Women's History Month African Fashion Pioneer:  Folashade 'Shade' Thomas-Fahm Nigerian fashion pioneer 

Women's History Month African Fashion Pioneer: Folashade 'Shade' Thomas-Fahm Nigerian fashion pioneer 

Our first feature of the month is African fashion pioneer and Nigeria's first modern fashion designer; Victoria Omọ́rọ́níkẹ Àdùkẹ́ Fọlashadé Thomas-Fahm also known as Folashade "Shadè" Thomas-Fahm. 

A foundation was laid for what the vibrant and burgeoning  high fashion scene coming out of Africa that the world began taking notice of within the last 7 years. 

Shadè, “who defined Nigerian style in the 1960s and was known for her use of indigenous fabrics. Organizers say Thomas-Fahm’s re-evaluation of indigenous textiles and silhouettes came at the emergence of independence for many African nations and women, symbolizing an affirmation of African culture and identities.” 

In the summer of 53' Shadè began her educational career in the field of nursing in London, England. But very soon after arriving in London she happened upon a shop window displaying dresses She can famously be quoted as saying, “I knew there and then that fashion was my calling.”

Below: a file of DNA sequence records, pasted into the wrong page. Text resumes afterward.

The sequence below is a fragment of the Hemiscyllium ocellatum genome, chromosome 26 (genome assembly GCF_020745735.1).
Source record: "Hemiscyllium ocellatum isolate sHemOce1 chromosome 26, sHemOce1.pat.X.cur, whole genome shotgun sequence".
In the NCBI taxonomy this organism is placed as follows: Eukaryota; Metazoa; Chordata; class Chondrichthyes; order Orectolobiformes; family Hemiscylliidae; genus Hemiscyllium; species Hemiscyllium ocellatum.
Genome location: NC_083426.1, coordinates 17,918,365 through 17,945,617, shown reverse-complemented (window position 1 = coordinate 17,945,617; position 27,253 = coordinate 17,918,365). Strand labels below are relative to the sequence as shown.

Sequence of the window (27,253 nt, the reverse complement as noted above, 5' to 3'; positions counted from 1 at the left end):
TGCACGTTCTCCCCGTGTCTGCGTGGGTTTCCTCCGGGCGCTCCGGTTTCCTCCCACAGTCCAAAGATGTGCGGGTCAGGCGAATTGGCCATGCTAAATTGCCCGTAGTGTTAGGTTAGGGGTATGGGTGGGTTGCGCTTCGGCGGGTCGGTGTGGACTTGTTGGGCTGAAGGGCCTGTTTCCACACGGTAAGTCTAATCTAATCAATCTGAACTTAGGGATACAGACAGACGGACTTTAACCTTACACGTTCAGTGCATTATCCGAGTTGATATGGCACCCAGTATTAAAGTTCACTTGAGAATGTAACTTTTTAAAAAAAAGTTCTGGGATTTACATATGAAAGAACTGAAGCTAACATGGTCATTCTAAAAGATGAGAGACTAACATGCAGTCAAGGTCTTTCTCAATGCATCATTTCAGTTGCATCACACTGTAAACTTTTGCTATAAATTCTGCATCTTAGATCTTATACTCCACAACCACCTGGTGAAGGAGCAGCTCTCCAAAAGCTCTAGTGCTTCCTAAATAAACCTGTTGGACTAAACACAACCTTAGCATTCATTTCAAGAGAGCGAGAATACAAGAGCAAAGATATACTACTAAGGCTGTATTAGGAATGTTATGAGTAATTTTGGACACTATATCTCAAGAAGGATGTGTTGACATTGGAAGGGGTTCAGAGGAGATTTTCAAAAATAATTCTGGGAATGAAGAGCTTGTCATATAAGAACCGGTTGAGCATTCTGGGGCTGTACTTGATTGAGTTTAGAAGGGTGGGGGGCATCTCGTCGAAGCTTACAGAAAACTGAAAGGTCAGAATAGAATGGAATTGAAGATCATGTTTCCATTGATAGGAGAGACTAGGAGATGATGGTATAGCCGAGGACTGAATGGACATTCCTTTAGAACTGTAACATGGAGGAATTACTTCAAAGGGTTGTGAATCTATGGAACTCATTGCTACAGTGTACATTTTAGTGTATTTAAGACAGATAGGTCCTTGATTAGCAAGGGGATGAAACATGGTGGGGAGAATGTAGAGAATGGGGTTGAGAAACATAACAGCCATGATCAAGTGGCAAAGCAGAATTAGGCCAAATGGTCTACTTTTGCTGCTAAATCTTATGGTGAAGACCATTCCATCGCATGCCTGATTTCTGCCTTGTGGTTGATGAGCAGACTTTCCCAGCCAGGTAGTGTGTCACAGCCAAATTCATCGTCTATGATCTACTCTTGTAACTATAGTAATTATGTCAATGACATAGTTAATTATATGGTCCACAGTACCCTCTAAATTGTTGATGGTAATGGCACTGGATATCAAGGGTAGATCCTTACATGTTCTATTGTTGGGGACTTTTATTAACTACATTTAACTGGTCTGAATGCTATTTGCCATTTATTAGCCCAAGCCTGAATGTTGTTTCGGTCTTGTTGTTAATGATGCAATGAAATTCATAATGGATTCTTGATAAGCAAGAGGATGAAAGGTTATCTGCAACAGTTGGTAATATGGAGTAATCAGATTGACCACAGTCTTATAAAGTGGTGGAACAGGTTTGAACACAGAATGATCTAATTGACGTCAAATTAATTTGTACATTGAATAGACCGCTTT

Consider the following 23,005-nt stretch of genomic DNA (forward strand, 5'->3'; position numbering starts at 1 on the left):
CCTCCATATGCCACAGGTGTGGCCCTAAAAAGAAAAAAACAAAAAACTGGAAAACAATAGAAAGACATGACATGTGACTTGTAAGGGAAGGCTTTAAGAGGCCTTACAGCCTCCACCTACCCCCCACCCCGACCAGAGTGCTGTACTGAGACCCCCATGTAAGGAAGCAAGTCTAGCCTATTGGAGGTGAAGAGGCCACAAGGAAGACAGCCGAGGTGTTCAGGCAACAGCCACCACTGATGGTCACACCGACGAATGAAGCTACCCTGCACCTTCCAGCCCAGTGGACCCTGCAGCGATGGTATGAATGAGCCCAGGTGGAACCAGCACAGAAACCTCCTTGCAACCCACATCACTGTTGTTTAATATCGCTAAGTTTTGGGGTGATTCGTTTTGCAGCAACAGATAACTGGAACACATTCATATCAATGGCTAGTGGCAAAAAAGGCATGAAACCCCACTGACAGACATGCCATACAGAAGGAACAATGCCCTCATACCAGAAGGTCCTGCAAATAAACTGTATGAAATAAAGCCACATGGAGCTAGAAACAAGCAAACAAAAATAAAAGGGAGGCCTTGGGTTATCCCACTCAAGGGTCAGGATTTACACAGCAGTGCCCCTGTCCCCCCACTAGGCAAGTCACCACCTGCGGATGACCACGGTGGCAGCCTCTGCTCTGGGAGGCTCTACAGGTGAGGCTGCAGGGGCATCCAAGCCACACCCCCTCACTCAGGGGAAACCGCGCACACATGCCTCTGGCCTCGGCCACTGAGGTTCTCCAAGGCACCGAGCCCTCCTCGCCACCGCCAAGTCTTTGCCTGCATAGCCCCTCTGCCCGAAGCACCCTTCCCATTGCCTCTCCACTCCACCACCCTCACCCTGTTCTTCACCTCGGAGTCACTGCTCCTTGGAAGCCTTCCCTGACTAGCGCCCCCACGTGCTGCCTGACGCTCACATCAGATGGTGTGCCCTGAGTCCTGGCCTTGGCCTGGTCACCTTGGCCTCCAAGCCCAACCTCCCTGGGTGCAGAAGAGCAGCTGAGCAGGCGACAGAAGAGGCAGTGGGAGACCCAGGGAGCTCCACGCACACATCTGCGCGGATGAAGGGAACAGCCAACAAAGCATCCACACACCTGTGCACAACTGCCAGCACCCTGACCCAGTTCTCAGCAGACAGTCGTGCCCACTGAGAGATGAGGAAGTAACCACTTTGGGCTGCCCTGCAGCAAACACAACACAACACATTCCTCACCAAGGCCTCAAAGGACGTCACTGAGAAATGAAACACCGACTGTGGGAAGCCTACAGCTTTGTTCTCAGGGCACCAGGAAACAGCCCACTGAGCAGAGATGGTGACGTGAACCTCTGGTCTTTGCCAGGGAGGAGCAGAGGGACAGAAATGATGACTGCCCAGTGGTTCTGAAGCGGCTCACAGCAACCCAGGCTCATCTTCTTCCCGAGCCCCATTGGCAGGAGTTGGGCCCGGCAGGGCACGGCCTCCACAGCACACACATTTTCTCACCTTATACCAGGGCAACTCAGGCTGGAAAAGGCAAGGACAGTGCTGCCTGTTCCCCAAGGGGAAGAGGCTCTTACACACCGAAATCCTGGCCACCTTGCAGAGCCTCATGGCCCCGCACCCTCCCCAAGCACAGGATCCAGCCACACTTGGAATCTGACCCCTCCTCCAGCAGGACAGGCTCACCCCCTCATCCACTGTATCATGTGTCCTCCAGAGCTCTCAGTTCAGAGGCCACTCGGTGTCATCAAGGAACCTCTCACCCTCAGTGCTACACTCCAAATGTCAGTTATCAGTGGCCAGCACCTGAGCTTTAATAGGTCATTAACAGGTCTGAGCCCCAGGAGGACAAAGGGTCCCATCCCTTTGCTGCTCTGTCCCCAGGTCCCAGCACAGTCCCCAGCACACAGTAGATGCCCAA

After her moment of clarity and the decision to change her career she began her studies in Fashion and returned to Nigeria to open a production and fashion house called Maison Shadè later renamed Shadè. 

At the time that Shadè debuted her brand of fashion in Lagos in the 50's and 60s  it was not as well received at the start in the climate at the time with the newness of Indepence and the promise of a bright future many Nigerians had lost a sense of their identity due to the impact of colonialism on the country. Many saw  Western fashion and British culture as superior compared to indigenous culture and this idea extended to fashion. Shade expressed how everything Western was being praised and nobody seemed to care about our own indigenous-produced materials. “I just never felt that way.”

Sade's celebration of indigenous textiles and the reimagining of styles like the ajuba now popularly known as the 'boubou' set her apart and set a standard and legacy of elegance and innovation for the future.  We admire and pay homage to Shadè who showed us the necessity of telling African stories through textiles that were created by her native people and the pride of African culture through women's fashion and for her foresight and cultural pride at such a pivotal time for Nigerian identity.


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